House prices increased for the second month in a row in April, although there is evidence of a North/South divide.
Prices rose by 0.1% in April, having inched up by 0.2% in March, figures from Hometrack have revealed.
The impetus for price rises over the last two months has been higher demand, as new buyer registrations over the last three months have grown almost 25%.
The eye-catching rise has come about because of a combination of the usual seasonal uplift in demand together with the added impetus from the recent stamp duty holiday.
However, the impact of these short-term drivers of housing demand is starting to dissipate. New buyer registrations grew by just 2.1% over April, half the level recorded in March (4.4%).
Indicators continue to point to a divide between markets in and close to London and those further afield.
The strongest price rises over the month were recorded in London (+0.3%), with small gains (+0.1%) across the regions of southern England , while house prices elsewhere were either static or falling.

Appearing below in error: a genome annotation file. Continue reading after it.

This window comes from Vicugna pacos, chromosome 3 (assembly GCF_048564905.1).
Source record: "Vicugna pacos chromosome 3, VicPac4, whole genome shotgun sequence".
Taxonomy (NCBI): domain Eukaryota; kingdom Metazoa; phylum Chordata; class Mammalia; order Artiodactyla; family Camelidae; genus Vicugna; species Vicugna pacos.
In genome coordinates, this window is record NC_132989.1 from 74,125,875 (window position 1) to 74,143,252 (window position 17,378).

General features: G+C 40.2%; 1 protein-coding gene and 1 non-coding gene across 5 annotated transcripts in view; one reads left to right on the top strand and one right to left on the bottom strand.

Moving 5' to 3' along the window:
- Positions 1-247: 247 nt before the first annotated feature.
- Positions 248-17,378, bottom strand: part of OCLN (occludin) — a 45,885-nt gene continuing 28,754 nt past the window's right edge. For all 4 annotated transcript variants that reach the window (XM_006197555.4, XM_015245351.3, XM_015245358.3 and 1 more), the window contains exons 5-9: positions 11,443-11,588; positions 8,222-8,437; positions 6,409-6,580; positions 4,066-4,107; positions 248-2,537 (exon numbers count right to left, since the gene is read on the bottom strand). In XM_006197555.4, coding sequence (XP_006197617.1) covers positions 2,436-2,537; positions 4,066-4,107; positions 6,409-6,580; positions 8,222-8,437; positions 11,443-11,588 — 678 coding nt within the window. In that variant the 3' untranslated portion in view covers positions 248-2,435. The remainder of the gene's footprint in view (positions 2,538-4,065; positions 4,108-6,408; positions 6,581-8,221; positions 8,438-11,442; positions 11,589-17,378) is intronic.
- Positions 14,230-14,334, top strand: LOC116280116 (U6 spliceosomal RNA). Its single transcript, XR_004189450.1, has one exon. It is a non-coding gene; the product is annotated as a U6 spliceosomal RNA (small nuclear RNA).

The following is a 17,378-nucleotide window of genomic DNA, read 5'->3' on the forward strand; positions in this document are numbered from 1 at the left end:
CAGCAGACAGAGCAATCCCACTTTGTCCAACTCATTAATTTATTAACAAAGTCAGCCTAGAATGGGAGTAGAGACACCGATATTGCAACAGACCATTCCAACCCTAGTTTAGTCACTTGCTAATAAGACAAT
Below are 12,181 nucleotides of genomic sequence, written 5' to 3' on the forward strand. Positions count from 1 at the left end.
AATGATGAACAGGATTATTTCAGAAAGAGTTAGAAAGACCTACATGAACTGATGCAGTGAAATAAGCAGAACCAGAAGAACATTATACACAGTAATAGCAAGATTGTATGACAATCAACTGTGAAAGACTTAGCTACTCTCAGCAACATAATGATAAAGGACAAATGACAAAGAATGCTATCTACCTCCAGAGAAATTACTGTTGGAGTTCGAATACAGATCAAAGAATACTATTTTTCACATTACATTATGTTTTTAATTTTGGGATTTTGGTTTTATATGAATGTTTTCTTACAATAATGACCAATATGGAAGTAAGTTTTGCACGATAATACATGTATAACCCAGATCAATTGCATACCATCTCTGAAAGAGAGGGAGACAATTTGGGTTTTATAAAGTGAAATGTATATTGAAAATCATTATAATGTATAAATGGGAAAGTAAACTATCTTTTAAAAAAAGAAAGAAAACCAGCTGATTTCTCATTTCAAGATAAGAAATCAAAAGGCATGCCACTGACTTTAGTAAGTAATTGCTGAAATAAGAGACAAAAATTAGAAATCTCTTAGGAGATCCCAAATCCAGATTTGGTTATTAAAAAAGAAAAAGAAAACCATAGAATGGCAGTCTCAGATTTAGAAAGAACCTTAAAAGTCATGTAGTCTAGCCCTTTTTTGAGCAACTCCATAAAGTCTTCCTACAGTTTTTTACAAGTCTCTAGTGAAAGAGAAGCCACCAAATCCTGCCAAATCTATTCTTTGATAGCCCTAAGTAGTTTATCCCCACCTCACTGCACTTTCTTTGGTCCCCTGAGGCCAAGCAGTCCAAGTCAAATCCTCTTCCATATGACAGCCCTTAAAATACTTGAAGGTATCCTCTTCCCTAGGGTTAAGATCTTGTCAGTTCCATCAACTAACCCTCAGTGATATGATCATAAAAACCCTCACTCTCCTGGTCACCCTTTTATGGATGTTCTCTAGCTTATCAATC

"Looking at recent years, confidence in the housing market has led to a boost in supply and this is what we are experiencing now," said Richard Donnell, director of research at Hometrack.
"However, the short to medium-term outlook for prices hinges on the outlook for demand.
"Conflicting reports over the strength of the economy and renewed fears over the prospects for the Eurozone could over the coming months, impact on buyer confidence.
"As a result, we expect price rises to flatten out as we move into the summer."
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